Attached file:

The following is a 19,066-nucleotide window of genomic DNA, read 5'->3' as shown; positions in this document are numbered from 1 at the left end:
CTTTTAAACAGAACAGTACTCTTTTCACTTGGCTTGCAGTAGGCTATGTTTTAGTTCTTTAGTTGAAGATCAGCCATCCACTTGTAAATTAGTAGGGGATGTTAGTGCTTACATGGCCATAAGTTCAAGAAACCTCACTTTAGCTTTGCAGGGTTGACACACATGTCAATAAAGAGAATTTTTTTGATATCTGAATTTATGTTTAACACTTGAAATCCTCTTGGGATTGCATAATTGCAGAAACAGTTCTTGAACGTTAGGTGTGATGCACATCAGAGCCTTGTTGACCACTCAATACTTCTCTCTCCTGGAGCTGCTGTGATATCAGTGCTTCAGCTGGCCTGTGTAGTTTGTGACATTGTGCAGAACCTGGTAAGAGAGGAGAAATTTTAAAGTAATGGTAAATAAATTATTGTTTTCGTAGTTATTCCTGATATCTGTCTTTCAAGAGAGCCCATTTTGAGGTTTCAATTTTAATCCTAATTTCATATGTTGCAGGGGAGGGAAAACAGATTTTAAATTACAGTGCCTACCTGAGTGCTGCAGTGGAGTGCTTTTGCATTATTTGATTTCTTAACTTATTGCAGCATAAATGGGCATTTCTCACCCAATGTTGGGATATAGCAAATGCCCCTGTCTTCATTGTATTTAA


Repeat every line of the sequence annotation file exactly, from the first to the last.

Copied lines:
The following is a 19,066-nucleotide window of genomic DNA, read 5'->3' as shown; positions in this document are numbered from 1 at the left end:
CTTTTAAACAGAACAGTACTCTTTTCACTTGGCTTGCAGTAGGCTATGTTTTAGTTCTTTAGTTGAAGATCAGCCATCCACTTGTAAATTAGTAGGGGATGTTAGTGCTTACATGGCCATAAGTTCAAGAAACCTCACTTTAGCTTTGCAGGGTTGACACACATGTCAATAAAGAGAATTTTTTTGATATCTGAATTTATGTTTAACACTTGAAATCCTCTTGGGATTGCATAATTGCAGAAACAGTTCTTGAACGTTAGGTGTGATGCACATCAGAGCCTTGTTGACCACTCAATACTTCTCTCTCCTGGAGCTGCTGTGATATCAGTGCTTCAGCTGGCCTGTGTAGTTTGTGACATTGTGCAGAACCTGGTAAGAGAGGAGAAATTTTAAAGTAATGGTAAATAAATTATTGTTTTCGTAGTTATTCCTGATATCTGTCTTTCAAGAGAGCCCATTTTGAGGTTTCAATTTTAATCCTAATTTCATATGTTGCAGGGGAGGGAAAACAGATTTTAAATTACAGTGCCTACCTGAGTGCTGCAGTGGAGTGCTTTTGCATTATTTGATTTCTTAACTTATTGCAGCATAAATGGGCATTTCTCACCCAATGTTGGGATATAGCAAATGCCCCTGTCTTCATTGTATTTAA